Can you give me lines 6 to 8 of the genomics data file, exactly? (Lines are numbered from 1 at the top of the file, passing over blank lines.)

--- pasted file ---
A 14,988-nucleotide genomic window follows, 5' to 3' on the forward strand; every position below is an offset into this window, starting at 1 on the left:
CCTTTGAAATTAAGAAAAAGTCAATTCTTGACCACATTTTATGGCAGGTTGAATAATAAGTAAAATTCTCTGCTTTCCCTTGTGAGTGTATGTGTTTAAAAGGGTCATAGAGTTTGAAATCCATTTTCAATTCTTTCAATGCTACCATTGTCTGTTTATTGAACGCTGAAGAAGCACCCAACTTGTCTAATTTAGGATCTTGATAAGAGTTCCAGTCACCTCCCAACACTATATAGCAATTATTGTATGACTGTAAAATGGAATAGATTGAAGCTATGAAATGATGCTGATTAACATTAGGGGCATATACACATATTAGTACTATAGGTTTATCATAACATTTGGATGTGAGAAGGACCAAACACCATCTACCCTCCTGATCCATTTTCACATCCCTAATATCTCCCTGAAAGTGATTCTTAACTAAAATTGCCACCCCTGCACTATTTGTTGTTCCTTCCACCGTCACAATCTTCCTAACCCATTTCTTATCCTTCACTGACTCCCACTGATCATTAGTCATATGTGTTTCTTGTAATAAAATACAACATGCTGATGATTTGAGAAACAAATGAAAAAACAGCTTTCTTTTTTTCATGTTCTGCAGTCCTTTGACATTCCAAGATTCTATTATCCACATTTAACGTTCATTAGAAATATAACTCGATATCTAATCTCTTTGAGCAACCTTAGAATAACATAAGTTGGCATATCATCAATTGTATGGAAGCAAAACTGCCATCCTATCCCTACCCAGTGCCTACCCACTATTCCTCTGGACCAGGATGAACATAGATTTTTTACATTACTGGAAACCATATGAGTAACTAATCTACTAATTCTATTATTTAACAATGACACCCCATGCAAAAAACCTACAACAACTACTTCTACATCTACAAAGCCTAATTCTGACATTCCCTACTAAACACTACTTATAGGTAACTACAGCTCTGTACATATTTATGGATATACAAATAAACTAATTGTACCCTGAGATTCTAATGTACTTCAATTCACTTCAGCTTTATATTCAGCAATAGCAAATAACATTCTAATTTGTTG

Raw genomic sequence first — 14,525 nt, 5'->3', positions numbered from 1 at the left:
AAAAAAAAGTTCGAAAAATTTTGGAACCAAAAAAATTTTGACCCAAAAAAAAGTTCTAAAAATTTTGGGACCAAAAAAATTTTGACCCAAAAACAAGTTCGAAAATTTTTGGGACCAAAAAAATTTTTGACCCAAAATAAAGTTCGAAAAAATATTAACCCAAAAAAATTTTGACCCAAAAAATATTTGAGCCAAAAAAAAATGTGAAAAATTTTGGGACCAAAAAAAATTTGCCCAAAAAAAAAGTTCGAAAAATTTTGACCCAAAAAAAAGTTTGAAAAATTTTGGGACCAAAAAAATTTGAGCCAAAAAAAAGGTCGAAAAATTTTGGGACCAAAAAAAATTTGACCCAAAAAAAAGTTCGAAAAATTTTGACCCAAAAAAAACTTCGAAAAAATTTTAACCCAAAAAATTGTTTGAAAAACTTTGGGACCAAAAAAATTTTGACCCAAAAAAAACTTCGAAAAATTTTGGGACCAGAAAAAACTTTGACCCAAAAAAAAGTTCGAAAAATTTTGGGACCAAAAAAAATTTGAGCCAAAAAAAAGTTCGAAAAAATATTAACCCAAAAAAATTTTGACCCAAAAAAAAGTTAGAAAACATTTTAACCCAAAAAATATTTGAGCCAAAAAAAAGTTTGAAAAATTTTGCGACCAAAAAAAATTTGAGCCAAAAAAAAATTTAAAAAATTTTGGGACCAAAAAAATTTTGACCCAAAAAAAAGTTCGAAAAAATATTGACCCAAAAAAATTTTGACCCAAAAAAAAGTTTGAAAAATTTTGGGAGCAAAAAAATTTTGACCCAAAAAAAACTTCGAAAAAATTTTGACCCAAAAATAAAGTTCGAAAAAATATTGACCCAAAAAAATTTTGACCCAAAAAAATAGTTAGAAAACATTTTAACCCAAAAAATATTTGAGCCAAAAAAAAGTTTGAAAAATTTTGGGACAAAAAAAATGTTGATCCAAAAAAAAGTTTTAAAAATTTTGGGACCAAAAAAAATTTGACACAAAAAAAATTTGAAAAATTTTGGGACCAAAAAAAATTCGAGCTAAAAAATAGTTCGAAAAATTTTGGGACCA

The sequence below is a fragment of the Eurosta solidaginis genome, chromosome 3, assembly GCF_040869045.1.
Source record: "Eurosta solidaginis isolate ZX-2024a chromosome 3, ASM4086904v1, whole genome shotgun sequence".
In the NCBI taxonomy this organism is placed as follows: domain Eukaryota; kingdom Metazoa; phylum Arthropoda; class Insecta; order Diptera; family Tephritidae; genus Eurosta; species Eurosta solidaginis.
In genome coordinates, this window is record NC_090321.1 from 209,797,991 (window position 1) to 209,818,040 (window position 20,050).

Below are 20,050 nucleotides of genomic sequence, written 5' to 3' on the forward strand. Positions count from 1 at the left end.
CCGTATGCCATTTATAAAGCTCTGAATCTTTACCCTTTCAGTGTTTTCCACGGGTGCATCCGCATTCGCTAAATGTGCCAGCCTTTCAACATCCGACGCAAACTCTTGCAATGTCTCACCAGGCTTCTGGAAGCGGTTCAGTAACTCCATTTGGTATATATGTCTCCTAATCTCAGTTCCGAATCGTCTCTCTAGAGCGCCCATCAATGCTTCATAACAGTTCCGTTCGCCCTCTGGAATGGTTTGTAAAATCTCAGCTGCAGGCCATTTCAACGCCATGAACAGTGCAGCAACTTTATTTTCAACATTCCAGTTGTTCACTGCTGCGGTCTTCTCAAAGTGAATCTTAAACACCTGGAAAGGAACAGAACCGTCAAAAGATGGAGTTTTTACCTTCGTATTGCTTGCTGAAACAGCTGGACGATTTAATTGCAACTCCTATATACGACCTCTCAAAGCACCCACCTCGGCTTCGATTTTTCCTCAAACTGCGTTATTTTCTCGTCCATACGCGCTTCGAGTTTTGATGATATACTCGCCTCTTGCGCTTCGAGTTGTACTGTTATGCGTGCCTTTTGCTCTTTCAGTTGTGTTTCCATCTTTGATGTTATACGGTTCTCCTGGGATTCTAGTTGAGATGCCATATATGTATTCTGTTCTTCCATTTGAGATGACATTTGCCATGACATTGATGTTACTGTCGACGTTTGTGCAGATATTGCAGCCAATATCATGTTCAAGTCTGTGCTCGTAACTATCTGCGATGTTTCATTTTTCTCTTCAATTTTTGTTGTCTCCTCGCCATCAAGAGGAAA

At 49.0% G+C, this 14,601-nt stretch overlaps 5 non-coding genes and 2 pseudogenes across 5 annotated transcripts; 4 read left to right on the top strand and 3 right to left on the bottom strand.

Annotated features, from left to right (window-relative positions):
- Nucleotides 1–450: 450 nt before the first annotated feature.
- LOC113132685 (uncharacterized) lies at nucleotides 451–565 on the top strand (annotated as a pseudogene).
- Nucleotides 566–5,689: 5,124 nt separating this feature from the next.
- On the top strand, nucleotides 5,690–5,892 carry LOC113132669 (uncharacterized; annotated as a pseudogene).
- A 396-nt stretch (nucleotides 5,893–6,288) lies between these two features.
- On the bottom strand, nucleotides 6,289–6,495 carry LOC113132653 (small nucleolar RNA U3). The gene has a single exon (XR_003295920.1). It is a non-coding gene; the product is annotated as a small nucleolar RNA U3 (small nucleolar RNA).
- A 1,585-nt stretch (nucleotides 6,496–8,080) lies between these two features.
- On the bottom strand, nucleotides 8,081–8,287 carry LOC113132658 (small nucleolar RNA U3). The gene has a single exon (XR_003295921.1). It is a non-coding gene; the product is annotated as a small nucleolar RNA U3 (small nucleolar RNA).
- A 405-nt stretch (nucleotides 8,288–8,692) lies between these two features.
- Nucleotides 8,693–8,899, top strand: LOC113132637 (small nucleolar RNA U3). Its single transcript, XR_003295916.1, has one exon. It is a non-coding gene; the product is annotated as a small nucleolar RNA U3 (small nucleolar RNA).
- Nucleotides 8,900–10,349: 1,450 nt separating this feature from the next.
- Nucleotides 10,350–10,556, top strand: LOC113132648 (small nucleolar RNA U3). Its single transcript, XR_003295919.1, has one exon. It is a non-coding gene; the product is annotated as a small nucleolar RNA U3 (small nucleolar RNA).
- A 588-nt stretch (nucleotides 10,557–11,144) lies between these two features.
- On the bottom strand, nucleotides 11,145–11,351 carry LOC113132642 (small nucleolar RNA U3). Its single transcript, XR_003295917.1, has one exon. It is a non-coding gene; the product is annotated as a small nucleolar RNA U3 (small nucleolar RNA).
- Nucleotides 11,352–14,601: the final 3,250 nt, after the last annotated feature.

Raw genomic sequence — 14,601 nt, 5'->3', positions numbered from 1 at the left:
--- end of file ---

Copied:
Source record: "Eurosta solidaginis isolate ZX-2024a chromosome 3, ASM4086904v1, whole genome shotgun sequence".
In the NCBI taxonomy this organism is placed as follows: domain Eukaryota; kingdom Metazoa; phylum Arthropoda; class Insecta; order Diptera; family Tephritidae; genus Eurosta; species Eurosta solidaginis.
In genome coordinates, this window is record NC_090321.1 from 209,797,991 (window position 1) to 209,818,040 (window position 20,050).